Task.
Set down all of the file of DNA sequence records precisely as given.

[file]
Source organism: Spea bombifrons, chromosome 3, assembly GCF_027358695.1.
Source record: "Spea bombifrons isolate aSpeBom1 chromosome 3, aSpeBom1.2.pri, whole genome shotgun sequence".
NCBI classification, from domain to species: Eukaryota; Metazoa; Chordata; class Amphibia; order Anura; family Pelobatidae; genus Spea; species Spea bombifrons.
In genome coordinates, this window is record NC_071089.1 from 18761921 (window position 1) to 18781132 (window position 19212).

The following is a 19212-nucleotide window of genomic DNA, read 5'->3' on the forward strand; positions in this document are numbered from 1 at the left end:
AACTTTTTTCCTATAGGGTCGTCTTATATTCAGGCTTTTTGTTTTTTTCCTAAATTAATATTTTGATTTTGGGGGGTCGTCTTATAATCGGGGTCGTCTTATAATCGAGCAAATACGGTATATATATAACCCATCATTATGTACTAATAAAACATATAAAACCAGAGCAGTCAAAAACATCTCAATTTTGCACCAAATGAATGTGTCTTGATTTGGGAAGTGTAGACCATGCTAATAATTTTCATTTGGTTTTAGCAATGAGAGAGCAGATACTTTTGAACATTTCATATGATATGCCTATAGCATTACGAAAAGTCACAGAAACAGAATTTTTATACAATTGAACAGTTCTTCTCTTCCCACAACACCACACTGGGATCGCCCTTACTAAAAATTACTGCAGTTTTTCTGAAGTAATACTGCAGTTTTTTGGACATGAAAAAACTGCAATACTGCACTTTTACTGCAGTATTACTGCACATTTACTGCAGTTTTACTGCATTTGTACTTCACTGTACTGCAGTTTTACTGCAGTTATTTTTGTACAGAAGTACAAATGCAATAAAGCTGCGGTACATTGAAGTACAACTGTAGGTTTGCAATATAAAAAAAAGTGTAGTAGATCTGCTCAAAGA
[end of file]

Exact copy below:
Source organism: Spea bombifrons, chromosome 3, assembly GCF_027358695.1.
Source record: "Spea bombifrons isolate aSpeBom1 chromosome 3, aSpeBom1.2.pri, whole genome shotgun sequence".
NCBI classification, from domain to species: Eukaryota; Metazoa; Chordata; class Amphibia; order Anura; family Pelobatidae; genus Spea; species Spea bombifrons.
In genome coordinates, this window is record NC_071089.1 from 18761921 (window position 1) to 18781132 (window position 19212).

The following is a 19212-nucleotide window of genomic DNA, read 5'->3' on the forward strand; positions in this document are numbered from 1 at the left end:
AACTTTTTTCCTATAGGGTCGTCTTATATTCAGGCTTTTTGTTTTTTTCCTAAATTAATATTTTGATTTTGGGGGGTCGTCTTATAATCGGGGTCGTCTTATAATCGAGCAAATACGGTATATATATAACCCATCATTATGTACTAATAAAACATATAAAACCAGAGCAGTCAAAAACATCTCAATTTTGCACCAAATGAATGTGTCTTGATTTGGGAAGTGTAGACCATGCTAATAATTTTCATTTGGTTTTAGCAATGAGAGAGCAGATACTTTTGAACATTTCATATGATATGCCTATAGCATTACGAAAAGTCACAGAAACAGAATTTTTATACAATTGAACAGTTCTTCTCTTCCCACAACACCACACTGGGATCGCCCTTACTAAAAATTACTGCAGTTTTTCTGAAGTAATACTGCAGTTTTTTGGACATGAAAAAACTGCAATACTGCACTTTTACTGCAGTATTACTGCACATTTACTGCAGTTTTACTGCATTTGTACTTCACTGTACTGCAGTTTTACTGCAGTTATTTTTGTACAGAAGTACAAATGCAATAAAGCTGCGGTACATTGAAGTACAACTGTAGGTTTGCAATATAAAAAAAAGTGTAGTAGATCTGCTCAAAGA